Popular Mechanics, September 1997

“I always felt that the risks we have in the space side of the program were probably less than we had back in flying at Edwards or the general flight-test community. The reason is that we were exploring the frontiers, we were out at the edges of the flight envelope all the time, testing limits. …”
— Neil Armstrong, in First Man: The Life of Neil A. Armstrong, 2005

Spread of "Pushing the Envelope"

The phrase was used with some frequency within the fields of space flight and aviation, but it found its way to general audiences when it appeared in Tom Wolfe’s 1979 award-winning nonfiction novel The Right Stuff, about the Mercury Seven astronauts as well as other test pilots of rocket-propelled aircraft, most notably Chuck Yeager.

Yeager had been the first rocket pilot to go through this particular hole in the supersonic envelope, and it was during the flight in the X-1A in which he set a speed record of Mach 2.42.
— Tom Wolfe, The Right Stuff, 1979

In that book, the actual phrase used is push the outside of the envelope:

In a way they could not have associated with anyone else, at least not easily, because the boys could talk only about one thing: their flying. One of the phrases that kept running through the conversation was “pushing the outside of the envelope.”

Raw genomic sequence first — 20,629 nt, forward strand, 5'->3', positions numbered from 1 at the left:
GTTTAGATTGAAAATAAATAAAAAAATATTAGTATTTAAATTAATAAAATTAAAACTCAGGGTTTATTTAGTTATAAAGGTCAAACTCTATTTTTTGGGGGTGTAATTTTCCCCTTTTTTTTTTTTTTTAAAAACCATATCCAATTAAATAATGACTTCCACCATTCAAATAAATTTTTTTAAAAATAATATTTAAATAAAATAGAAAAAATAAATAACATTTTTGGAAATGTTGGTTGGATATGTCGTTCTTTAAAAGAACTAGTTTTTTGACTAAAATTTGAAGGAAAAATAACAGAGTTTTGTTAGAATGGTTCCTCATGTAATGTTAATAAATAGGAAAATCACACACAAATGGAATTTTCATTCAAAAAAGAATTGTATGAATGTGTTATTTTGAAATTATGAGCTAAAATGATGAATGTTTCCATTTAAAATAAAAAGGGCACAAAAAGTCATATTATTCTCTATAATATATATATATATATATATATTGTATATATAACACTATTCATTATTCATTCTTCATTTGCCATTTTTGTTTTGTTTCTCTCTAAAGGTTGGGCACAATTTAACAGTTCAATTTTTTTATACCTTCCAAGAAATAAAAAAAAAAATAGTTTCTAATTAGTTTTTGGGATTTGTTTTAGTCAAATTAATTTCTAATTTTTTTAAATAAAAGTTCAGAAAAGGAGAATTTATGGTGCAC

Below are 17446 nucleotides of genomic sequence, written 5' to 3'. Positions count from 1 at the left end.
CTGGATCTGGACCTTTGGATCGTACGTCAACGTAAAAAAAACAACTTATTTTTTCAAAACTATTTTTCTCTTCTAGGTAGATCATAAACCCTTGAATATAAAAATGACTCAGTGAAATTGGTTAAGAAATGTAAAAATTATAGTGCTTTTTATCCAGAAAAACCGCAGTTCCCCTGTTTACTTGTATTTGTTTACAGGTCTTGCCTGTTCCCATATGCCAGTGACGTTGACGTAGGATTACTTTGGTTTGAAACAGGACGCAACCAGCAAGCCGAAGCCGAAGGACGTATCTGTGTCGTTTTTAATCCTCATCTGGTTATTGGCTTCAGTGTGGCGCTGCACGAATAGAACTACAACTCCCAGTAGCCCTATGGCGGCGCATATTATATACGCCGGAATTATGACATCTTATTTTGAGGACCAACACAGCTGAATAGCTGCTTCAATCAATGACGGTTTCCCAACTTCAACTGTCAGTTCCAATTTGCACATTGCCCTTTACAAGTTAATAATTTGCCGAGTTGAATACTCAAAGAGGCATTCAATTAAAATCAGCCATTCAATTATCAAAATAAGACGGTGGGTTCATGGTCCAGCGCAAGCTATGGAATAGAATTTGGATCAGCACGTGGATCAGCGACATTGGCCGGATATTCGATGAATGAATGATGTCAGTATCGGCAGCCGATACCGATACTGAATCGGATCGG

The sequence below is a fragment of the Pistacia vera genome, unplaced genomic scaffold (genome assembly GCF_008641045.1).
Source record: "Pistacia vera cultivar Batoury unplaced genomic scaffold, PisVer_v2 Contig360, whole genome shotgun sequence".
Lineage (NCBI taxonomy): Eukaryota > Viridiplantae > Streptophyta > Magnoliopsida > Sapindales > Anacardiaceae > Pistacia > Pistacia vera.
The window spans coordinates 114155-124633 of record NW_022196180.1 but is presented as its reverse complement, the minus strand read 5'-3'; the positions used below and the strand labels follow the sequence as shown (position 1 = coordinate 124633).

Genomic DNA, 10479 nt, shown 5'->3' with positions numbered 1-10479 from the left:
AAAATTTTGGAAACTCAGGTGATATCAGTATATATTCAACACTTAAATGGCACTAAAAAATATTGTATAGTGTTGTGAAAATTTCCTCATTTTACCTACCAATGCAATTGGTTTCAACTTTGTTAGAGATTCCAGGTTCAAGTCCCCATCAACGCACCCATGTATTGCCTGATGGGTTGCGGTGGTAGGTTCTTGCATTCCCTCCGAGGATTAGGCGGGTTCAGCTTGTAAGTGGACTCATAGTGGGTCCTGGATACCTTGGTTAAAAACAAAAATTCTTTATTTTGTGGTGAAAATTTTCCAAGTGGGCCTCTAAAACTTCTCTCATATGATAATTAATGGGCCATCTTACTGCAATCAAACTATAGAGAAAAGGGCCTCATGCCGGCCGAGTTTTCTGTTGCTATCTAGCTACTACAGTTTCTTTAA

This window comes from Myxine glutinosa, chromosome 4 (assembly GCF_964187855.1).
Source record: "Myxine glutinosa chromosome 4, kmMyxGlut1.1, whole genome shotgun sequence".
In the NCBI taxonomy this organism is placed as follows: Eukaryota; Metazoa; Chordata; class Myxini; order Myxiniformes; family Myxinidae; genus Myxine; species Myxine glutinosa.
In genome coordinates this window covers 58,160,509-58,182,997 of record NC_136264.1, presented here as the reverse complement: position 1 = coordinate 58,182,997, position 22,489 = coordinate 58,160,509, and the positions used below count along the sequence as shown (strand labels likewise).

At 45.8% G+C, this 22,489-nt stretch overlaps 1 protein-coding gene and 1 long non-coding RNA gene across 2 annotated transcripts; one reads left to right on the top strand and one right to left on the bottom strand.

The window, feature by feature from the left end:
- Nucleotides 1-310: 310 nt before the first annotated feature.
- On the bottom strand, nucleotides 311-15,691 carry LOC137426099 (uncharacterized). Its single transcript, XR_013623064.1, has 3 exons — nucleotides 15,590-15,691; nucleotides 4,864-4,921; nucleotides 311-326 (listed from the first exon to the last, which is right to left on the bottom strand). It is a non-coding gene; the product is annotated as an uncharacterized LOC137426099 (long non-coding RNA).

— Tom Wolfe, The Right Stuff, 1979

The condensed version push the envelope appeared concurrently in other media:

At 400,000 feet, the shuttle was dropping fast above the Pacific. Since it had no maneuvering power, the spaceplane had to land right the first time. But even after the shortened flight, Columbia had enough bravado left to "push the envelope" one more time.
— Sharon Begley et al., Newsweek, 23 Nov. 1981

The Right Stuff was made into a 1983 feature film starring Ed Harris, Sam Shepard, and Dennis Quaid, and the phrase is repeated in iterations throughout the film. As Wolfe explained to William Safire in 1988, the term envelope carried the idea of enclosure: “They were speaking of the performance capabilities of an airplane as an envelope, as if there were a boundary. Why they chose envelope, I don't know, but if you get outside the envelope, you're in trouble.”

With envelope suggesting a boundary of safety, push the envelope saw increased use as a phrase for ratcheting up the risk of an activity.

Marathoners work their bodies hard. So do triathletes and those who make their living playing sports. But nobody pushes the envelope of human endurance quite as far as extreme racers. Burning calories and shedding electrolytes faster than their bodies can replace them, athletes like Rusch will lose up to 10 lbs. of water, fat and muscle in the course of a five-day race. By the time Rusch crosses the finish line, her organs are faltering, her muscles are deteriorating, and she's hallucinating wildly.